The statistics here are little-known and often obscured (because of the region’s separate police forces), but in 2008, 34 pedestrians were killed. Two years before that, 38 people died. Vancouver’s rate works out to 1.7 people killed for every 100,000 in population—more than double Calgary’s
As you can see, the situation for Vancouver pedestrians is rather grim and it should have remained council's top priority over the last two years. Unfortunately, it took Mayor Gregor 24 months to draft his back-of-napkin motion asking for yet another lengthy study. Haven't we studied the issue of pedestrian safety to death?
Pedestrian safety, my colleague Mike Klassen wrote in 24 Hours, will be the subject of Walk 21, a conference being hosted in Vancouver next fall. Is it possible that Robertson is waking up on the subject of walking so not to be embarrassed at next year's conference?
As we previously wrote about, there are a lot of interesting pedestrian-friendly ideas from other cities that Vancouver could pilot right now. What's holding Vision back? Why wait for months for yet another report? Is there nothing this council could do right now to improve pedestrian safety before this long, dark and dreary winter is over? Seems odd doesn't it. Vision is rushing in a separated bike lane in time for the winter rain...but are asking for a report on pedestrian safety to come out in the spring.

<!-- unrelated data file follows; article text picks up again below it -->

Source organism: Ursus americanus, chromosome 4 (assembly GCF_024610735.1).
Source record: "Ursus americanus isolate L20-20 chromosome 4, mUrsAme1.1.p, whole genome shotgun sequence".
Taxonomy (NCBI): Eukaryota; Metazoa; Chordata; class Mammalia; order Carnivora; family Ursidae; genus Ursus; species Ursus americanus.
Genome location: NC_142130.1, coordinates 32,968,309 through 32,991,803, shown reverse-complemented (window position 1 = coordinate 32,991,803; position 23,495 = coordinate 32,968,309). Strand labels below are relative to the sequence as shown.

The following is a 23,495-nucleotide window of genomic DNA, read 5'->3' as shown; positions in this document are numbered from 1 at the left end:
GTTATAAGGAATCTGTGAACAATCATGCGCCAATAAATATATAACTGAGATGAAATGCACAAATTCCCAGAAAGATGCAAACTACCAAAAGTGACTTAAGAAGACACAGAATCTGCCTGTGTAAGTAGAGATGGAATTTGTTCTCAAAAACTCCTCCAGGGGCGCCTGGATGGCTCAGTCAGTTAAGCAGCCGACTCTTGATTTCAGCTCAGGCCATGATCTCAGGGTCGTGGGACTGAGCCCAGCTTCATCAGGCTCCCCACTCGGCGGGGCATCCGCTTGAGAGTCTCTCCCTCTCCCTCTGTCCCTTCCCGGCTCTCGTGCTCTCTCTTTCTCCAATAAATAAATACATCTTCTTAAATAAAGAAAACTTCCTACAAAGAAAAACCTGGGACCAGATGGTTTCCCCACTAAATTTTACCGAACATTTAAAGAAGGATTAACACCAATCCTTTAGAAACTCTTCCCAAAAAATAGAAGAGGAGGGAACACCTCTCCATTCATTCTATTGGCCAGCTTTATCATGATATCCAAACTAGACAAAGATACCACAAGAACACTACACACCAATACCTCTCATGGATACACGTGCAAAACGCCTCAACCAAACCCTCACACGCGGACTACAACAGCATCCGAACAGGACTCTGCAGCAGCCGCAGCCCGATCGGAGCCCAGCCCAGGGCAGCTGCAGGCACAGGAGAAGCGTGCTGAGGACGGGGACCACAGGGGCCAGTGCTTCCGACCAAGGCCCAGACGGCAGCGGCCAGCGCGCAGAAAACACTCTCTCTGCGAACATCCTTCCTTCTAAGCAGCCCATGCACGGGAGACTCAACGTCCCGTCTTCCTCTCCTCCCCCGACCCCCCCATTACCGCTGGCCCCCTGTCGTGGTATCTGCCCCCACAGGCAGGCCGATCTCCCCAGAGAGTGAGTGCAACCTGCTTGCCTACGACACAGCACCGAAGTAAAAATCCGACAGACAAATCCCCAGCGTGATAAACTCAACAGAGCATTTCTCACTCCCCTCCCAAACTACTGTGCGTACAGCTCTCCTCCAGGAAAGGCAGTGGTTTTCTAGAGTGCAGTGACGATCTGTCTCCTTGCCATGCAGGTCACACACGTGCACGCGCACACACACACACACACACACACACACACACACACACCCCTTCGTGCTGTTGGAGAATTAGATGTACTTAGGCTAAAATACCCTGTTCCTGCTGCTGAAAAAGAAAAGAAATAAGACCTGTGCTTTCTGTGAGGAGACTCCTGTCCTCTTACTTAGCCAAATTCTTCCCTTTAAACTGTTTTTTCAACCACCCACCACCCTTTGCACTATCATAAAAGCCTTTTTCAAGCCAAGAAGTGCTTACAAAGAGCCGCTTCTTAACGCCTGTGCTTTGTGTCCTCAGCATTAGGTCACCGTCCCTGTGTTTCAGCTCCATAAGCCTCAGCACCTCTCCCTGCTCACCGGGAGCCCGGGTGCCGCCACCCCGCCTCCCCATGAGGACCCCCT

It's pretty clear to me that this motion has been cynically designed to help cover Robertson's political backside heading into the civic election next year. The last thing he wants is a few pedestrian deaths during the campaign then have his political opponents slam him for having ignored this issue for three years. Robertson's motion states:
THAT City staff, in conjunction with the Vancouver Police Department and Vancouver School Board, identify locations and priority measures for improving pedestrian safety and accessibility in Vancouver.